Dear Project Foodie Users,

Sadly and with a heavy heart, I have decided to shut down Project Foodie on December 28th, 2015.

The past 9 years have been a wonderful journey — I met many amazing people, learned an incredible amount and had a great time helping food lovers (including myself) keep track of recipes.

I hope that you too have enjoyed Project Foodie and the fruits of my labor, and that of the various people who helped me over the years with Project Foodie.

For those of you who would like the details of recipes in your recipe box please reach out to me ( This email address is being protected from spam bots, you need Javascript enabled to view it )

Foodie Pam


Like Us?



Tell me more about Project Foodie recipe search

  add another ingredient

- or -

Project Foodie


High Flavor, Low Labor

Print E-mail
Written by Carolyn Jung   
Thursday, 11 November 2010

ImageBack in the day, before the advent of the Internet, wire services were depended upon for getting the news first and fast in the world of traditional journalism. No agency epitomized that more than the Associated Press.

It's only appropriate then that the new cookbook by the food editor of the AP be all about speedy, reliable dishes to make on hectic deadline-packed weeknights. "High Flavor, Low Labor'' (Ballentine Books) by J.M. Hirsch contains nearly 150 recipes filled with global flavors and time-saving tips. As a dad, he knows first hand how to create a dish that will satisfy the entire family, especially when every member is ravenous to sit down to eat.

There are inventive takes on such standbys as hummus, with Hirsch's "Spiced Cashew Hummus with Smoked Paprika'' made with cashew butter and hot sauce. There's a kid-loving "Deep-Dish Pesto and Prosciutto Tortilla Pizza,'' which involves stacking tortillas with tomato sauce, slices of prosciutto, onion, and cheese, then baking, before slicing into wedges like a pie. And there are crowd favorites such as "Pepper Steak Grinders with Mango Chutney'' that take a mere 20 minutes to make.

On a recent weeknight, I decided to try my hand at the recipe for "Lemon Grass and White Bean Turkey Chili.'' It's sort of a cross between the classic Thai soup, tom kha gai, and American white chili.

Aromatics, including a lemon grass stalk, onion, garlic, chili powder, cumin, cinnamon, smoked paprika and jalapenos get sautéed in a Dutch oven.

The recipe calls for jarred jalapeno pepper slices. Not wanting to buy a jar just for that one purpose, I substituted fresh, diced jalapeno, along with some fresh lime juice instead, which worked out quite well.
Although the recipe instructs you to next add the coconut milk, chicken broth, ground turkey and drained cannellini beans all at once to the pot, I opted to add the ground turkey first and let that cook until it crumbled. Otherwise, I feared the big mound of raw turkey meat would be too difficult to break into smaller pieces once all the other ingredients were added.

After adding everything else, let the mixture simmer for 20 minutes. Just before serving, add a hefty amount of baby spinach leaves and cook just until wilted.

This Asian-take on white chili is at once hearty, creamy, a little spicy and a little tangy. For a dish that came together in about half an hour, it tasted far more complex than anticipated. Just like an article done in the heat of deadline, this is one dish that definitely hits the spot fast.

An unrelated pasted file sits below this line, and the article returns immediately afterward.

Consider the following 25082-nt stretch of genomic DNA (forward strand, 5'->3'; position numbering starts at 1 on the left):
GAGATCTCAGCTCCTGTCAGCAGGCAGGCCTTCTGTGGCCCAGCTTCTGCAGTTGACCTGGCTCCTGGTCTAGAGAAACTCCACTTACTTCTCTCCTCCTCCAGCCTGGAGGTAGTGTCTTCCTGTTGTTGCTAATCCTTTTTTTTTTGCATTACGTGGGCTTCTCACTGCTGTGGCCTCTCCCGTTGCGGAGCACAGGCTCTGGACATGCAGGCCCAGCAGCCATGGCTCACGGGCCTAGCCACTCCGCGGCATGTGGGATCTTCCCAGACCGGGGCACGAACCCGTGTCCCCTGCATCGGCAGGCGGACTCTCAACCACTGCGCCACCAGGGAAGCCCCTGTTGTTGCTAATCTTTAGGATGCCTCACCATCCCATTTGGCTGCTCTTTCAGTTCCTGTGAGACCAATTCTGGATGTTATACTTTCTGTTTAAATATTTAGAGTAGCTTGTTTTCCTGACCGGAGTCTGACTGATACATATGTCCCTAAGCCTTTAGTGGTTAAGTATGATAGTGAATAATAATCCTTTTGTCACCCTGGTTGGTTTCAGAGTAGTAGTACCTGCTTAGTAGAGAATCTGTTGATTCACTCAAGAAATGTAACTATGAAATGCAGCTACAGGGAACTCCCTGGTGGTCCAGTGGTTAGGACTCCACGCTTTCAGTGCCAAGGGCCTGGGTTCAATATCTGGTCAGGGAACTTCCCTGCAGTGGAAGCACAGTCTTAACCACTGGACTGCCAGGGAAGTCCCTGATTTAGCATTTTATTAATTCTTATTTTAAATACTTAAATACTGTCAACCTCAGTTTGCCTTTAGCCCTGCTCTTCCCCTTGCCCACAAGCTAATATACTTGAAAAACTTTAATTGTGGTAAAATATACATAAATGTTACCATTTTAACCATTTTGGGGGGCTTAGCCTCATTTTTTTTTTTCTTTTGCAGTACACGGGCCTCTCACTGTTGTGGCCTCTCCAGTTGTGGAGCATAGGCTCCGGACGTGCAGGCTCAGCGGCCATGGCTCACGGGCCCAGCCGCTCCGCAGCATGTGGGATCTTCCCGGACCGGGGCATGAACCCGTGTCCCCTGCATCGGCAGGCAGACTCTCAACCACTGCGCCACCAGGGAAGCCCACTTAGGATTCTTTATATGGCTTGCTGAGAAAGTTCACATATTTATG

Read more about Carolyn's experience with High Flavor, Low Labor on her blog FoodGal

Lemon Grass and White Bean Turkey Chili

From High Flavor, Low Labor by J.M. Hirsch, Ballentine Books 2010

Lemon grass, which has a pleasant sour-lemon flavor and aroma, is sold in the produce section. It resembles a long, yellow scallion and has a woody texture. Treat it like a bay leaf.add it to a soup, chili, or casserole, let it simmer to infuse the dish, then fish it out and discard it. Before adding lemon grass to a dish, cut it into 2- to 3-inch-long chunks and gently bruise them with a rolling pin to break up the fibers.

  • 15-inch stalk lemon grass, cut into 4 segments and gently crushed
  • 2 tablespoons olive oil
  • 1 tablespoon diced jarred jalapeno pepper slices
  • 1 large yellow onion, diced
  • 3 cloves garlic, minced
  • 1/2 teaspoon chili powder
  • 1 teaspoon ground cumin
  • 1/2 teaspoon cinnamon
  • 1 teaspoon smoked paprika
  • 14-ounce can coconut milk
  • 1 cup chicken broth
  • 1 1/4 pounds ground turkey (chicken or lean beef could be substituted)
  • 15-ounce can cannellini beans, drained
  • 4 cups lightly packed baby spinach
  • Salt and ground black pepper, to taste

In a large saucepan or medium Dutch oven over medium-high heat, combine the lemon grass, olive oil, jalapenos, onion, garlic, chili powder, cumin, cinnamon, and smoked paprika. Saute for 3 minutes.

Add the coconut milk, broth, turkey, and beans. Bring to a simmer, then cover, reduce heat to low, and cook for 20 minutes. Discard the lemon grass. Add the spinach and stir for 1 minute, or until it wilts. Season with salt and pepper.

Disclosure: Review copies of books discussed in this post may have been provided to Project Foodie by publicists and/or publishers.


Last Updated ( Sunday, 07 November 2010 )
Sophia (Unregistered) 2010-11-15 17:20:36

Yum, this chili looks delicious!! It’s one of the best things to look forward to during the winter! You should really consider submitting this to Recipe4Living’s Champion Chili Contest It looks delicious!
Write comment
[b] [i] [u] [url] [quote] [code] [img] 

Powered by JoomlaCommentCopyright (C) 2006 Frantisek Hliva. All rights reserved.Homepage:

< Prev   Next >
Privacy Policy - Terms of Use - Site Index
Copyright © 2007 - 2012 by Project Foodie. All Rights Reserved.

Logo and website color scheme/theme by Elizabeth Goodspeed.